Education “reform” has been driven by business and business-friendly interests. Usually this gang loves what they call “metrics.” In the case of their educational agenda, however, the metrics are not really on their side, so they mostly ignore them. Let’s drill down into some data that would annoy them, if they paid attention.

A 2003 study of California charter schools by the RAND Corporation, an institution not known for its hostility to elite projects, found that charter schools produce results little different from public schools. (One interesting difference: charter schools shun students with disabilities.)2 A 2005 RAND study of urban charter schools found similarly lackluster results.3

Aside from the direct effects on students of charter schools, their promoters also tout an alleged competitive effect on traditional public schools to do better. RAND found nothing of the sort.

Stanford’s Center for Research on Education Outcomes (CREDO) has done the most extensive study of charters so far. It looked at over 2,400 charter schools in sixteen states, which account for more than two-thirds of the students at charters nationwide, and compared them to traditional public school students, making every statistical attempt to correct for demographic differences between the two populations. It found charters doing somewhat worse on average than traditional public schools: 17 percent provided superior results, 37 percent worse, and the remainder about the same.4

To charter-school boosters, education should be restructured to resemble the free market of economic theory, in which sellers of school product compete for the custom of parents, who are assumed to be capable of making well-informed choices. Market discipline will promote innovation and flexibility that will put the sclerotic education bureaucrats to shame. There is little empirical support for this grand assumption. One study by researchers from Johns Hopkins and Vanderbilt Universities looked at kids who switched from traditional public schools to public charters in Indianapolis and found that while most parents professed a desire for an improved academic environment, less than a third of the “receiving” charter schools had better test scores than the “sending” public schools—the balance were either worse or too new to have a record.5 Of course, test scores are hardly the last word in quality, but you have to wonder just what the parents are basing their decisions on. The likely answer is that the decisions are based on what they hear from friends and neighbors, but who knows how good that information is?

Anyone who has worked in a bureaucracy will at least give a wistful hearing to charter proponents’ claim that schools acting outside all those burdensome public-management structures will thrive. Sadly, empirical work also counters proponents’ claims about autonomy and flexibility. The charter movement itself is largely top-down. In New York, Mayor Michael Bloomberg blew up the old elected Board of Education and turned its functions over to a mayoral Department of Education, a model other cities have followed as well. Nationally, No Child Left Behind and Race to the Top have accelerated the growth of charters. And bringing private management into the public schools also accelerates centralization and standardization: charters run by for-profit Education Management Organizations turn personnel and curriculum decisions formerly made at the school level over to top management. This recapitulates the history of capitalism—transforming autonomous artisanal work into rationalized, hierarchical wage labor.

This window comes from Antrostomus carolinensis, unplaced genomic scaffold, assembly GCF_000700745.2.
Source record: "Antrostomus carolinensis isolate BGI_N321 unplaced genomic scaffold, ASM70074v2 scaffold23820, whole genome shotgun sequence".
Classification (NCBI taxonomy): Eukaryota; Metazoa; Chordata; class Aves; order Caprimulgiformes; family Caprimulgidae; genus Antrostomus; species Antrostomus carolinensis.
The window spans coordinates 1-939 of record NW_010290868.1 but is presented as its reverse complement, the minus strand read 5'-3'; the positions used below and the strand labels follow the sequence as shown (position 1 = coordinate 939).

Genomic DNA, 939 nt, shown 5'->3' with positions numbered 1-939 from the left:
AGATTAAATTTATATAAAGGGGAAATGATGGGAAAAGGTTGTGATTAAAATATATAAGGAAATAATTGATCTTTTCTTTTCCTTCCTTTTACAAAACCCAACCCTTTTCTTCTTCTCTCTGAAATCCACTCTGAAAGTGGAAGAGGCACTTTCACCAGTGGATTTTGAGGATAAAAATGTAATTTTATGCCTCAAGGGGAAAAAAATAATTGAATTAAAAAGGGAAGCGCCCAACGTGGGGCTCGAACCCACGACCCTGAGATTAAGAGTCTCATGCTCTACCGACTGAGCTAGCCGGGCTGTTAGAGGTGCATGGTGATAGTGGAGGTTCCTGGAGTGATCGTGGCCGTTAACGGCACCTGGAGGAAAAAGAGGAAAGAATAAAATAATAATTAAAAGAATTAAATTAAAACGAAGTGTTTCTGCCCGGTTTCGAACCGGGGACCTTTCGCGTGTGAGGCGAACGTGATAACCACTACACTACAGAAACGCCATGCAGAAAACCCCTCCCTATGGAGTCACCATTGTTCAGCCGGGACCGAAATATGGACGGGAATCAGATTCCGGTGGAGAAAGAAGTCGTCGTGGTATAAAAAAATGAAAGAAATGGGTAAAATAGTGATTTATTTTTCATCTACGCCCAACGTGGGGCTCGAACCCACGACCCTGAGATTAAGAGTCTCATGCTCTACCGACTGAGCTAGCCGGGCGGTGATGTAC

Teacher turnover rates are higher at charters than traditional public schools. A study by David Stuit and Thomas Smith of Vanderbilt shows that teachers at charter schools were almost twice as likely to quit their jobs as teachers at traditional public schools—and twice as likely to leave teaching entirely.6 They find that this is not a reflection of clever managers, freed from onerous restrictions, weeding out the underperformers. Instead, they find that “most of the turnover in charter schools is voluntary and dysfunctional.” Teachers in charters are burdened by overwork (sixty-hour workweeks are not uncommon), insufficient instructional resources, and low salaries. Since it is clear that teachers improve with experience, it is hard to see how having a staff of recent grads with an eye on the exit is consistent with long-term excellence.

As was mentioned earlier, the crucial political support for charters comes from the business world, especially Wall Street types; business-originated agents like New York City mayor Michael Bloomberg; and business-friendly private foundations like Bill Gates’s. Though they like to talk about school accountability, these agents themselves are not accountable to anyone; their power comes from money.